Like many writers of his time, Shea Serrano was nervous about how his book, The Rap Year Book, would be received when it came out this week.
"I was really nervous and scared, and I was telling people, 'The book is gonna come out, and I'm nervous no one's gonna read it,'" Serrano told BuzzFeed Books.
The Rap Year Book, a 240-page retrospective on, as the subtitle says: "The Most Important Rap Song From Every Year Since 1979," features full-page illustrations by Arturo Torres. It's Serrano's debut book, though he illustrated and published Bun B's Rapper Coloring and Activity Book in 2013.
The Rap Year Book is now on shelves and selling better than he or his editor or publisher would have anticipated. Suspiciously well, almost.
A former eighth-grade teacher and a current staff writer for ESPN's Grantland, Serrano decided to take on The Rap Year Book project three years ago, when he and his family were looking to move from a townhouse to a larger home.
"You need the down payment if you want a home," Serrano joked.
Weeks before the book debuted, Serrano shared on Twitter, where he has 42,000 followers, that The Rap Year Book was available for preorder on Amazon, and expressed a hint of vulnerability about its potential.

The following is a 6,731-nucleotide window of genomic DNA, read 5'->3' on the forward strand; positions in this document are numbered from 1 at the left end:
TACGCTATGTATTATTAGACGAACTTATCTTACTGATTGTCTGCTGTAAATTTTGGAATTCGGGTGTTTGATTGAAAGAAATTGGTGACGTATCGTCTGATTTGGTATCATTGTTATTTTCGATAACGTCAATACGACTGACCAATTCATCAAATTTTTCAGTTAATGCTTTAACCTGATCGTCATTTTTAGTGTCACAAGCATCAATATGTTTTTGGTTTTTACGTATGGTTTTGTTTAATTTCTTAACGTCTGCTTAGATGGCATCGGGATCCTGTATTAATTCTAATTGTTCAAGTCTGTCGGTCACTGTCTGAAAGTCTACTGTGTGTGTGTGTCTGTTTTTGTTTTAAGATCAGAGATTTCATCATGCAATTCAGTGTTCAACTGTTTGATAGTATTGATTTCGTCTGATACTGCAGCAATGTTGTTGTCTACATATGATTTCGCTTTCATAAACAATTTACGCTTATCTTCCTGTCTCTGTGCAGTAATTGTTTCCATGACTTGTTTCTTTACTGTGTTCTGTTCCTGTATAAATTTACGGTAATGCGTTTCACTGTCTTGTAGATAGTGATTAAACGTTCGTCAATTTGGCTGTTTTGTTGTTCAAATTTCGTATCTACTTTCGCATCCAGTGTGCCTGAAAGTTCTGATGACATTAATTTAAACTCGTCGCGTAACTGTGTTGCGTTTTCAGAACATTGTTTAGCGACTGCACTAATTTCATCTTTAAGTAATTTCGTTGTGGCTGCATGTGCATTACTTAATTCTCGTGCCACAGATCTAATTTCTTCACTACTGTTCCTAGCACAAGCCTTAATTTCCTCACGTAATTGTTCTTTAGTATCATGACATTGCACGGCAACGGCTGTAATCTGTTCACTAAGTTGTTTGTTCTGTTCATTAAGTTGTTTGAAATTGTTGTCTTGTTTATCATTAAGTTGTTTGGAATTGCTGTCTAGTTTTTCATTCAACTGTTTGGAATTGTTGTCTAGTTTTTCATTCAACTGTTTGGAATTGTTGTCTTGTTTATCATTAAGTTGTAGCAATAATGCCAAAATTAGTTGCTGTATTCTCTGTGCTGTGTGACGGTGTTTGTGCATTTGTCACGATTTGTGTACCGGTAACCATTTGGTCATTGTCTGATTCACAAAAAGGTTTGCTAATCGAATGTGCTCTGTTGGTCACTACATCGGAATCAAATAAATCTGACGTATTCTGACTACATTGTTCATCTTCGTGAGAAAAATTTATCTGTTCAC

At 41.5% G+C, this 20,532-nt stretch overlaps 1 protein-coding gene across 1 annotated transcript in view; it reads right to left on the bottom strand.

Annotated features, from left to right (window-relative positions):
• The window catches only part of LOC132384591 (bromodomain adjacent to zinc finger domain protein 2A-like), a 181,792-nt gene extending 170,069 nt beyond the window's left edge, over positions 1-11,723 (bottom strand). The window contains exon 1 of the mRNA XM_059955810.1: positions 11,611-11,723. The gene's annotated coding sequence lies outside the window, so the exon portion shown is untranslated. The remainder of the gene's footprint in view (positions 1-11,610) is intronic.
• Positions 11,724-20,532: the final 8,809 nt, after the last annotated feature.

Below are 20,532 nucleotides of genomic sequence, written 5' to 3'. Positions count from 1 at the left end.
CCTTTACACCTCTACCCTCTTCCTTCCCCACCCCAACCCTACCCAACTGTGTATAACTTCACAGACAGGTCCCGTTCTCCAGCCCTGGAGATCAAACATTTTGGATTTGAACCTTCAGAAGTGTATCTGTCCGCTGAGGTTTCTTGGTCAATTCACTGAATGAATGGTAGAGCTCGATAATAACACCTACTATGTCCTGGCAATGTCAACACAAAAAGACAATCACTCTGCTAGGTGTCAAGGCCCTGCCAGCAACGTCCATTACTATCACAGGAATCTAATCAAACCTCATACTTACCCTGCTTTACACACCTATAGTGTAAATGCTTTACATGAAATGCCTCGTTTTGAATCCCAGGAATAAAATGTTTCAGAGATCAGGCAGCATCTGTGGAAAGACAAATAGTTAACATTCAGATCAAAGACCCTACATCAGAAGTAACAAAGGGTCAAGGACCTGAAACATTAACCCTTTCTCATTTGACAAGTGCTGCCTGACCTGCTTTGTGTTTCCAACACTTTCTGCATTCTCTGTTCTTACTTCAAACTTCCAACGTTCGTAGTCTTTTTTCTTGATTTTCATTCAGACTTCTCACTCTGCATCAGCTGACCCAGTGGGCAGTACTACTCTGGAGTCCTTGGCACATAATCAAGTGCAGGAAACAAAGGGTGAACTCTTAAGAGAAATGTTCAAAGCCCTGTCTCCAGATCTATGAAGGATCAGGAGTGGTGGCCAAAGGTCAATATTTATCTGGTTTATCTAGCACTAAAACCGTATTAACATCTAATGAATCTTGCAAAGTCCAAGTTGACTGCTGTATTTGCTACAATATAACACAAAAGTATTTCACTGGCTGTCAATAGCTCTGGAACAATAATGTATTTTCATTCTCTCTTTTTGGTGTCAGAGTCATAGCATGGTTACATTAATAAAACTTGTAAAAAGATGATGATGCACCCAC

"It's hard to get people excited about a book, you know? I've never been just super excited to read a book unless it was by somebody I knew," Serrano said.
"I was trying to put it out there and be honest about it, and a lot of times you're trying to be a cool tough guy, but I was just legitimately nervous."
Serrano's first target was Amazon, and as people began sending him screenshots of their preorder receipts, he watched the number of the book ranking start to drop.
"I made it like this big thing, like let's try to get it under 100, which seems friggin' impossible. Amazon sells like 8 million books!"
And thus, Serrano's friends and fans were mobilized, and Serrano twisted it into an "us vs. them" mentality. Serrano's army of consumers delivered.
With Amazon sold out online, Serrano's followers waged war on Barnes & Noble's online site.
Over the span of three days, during which The Rap Year Book was released, Barnes & Noble sold out online too. Over the span of one day, Serrano's followers bought out Books-A-Million, too.
"Books-A-Million was the first time a seller came back at me with some disrespectful thing — playfully — so I was like let's do this. Let's make it a war."
After only 24 hours of battle, Books-A-Million had to wave the white flag, too, and pronounce themselves out of stock.
As a condition of a bet, Books-A-Million also had to change their Twitter header photo to The Rap Year Book.
"My editor is telling me, 'We've never seen anything like this,'" Serrano said.
He admits that he's started thinking about the New York Times Best-seller's List, which he said started out as a joke, but after "an insane two weeks," is starting to appear on his horizon of hope.